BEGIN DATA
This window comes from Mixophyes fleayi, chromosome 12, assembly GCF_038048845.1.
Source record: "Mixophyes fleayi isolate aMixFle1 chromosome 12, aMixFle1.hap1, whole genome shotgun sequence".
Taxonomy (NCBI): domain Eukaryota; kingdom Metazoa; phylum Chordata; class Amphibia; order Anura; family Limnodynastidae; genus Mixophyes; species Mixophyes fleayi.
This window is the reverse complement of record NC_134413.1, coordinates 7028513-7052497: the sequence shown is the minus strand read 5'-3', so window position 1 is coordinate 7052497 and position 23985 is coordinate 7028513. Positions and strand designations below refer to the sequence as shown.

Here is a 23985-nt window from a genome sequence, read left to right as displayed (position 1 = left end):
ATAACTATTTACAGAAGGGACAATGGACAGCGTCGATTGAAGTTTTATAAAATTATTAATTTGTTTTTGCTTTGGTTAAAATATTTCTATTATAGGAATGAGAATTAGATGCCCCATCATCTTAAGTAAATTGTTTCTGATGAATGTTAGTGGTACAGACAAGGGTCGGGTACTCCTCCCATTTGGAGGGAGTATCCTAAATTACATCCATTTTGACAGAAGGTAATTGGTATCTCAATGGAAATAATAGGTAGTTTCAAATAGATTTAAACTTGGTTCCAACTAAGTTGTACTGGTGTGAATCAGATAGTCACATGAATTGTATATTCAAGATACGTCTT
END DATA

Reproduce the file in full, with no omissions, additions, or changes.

This window comes from Mixophyes fleayi, chromosome 12, assembly GCF_038048845.1.
Source record: "Mixophyes fleayi isolate aMixFle1 chromosome 12, aMixFle1.hap1, whole genome shotgun sequence".
Taxonomy (NCBI): domain Eukaryota; kingdom Metazoa; phylum Chordata; class Amphibia; order Anura; family Limnodynastidae; genus Mixophyes; species Mixophyes fleayi.
This window is the reverse complement of record NC_134413.1, coordinates 7028513-7052497: the sequence shown is the minus strand read 5'-3', so window position 1 is coordinate 7052497 and position 23985 is coordinate 7028513. Positions and strand designations below refer to the sequence as shown.

Here is a 23985-nt window from a genome sequence, read left to right as displayed (position 1 = left end):
ATAACTATTTACAGAAGGGACAATGGACAGCGTCGATTGAAGTTTTATAAAATTATTAATTTGTTTTTGCTTTGGTTAAAATATTTCTATTATAGGAATGAGAATTAGATGCCCCATCATCTTAAGTAAATTGTTTCTGATGAATGTTAGTGGTACAGACAAGGGTCGGGTACTCCTCCCATTTGGAGGGAGTATCCTAAATTACATCCATTTTGACAGAAGGTAATTGGTATCTCAATGGAAATAATAGGTAGTTTCAAATAGATTTAAACTTGGTTCCAACTAAGTTGTACTGGTGTGAATCAGATAGTCACATGAATTGTATATTCAAGATACGTCTT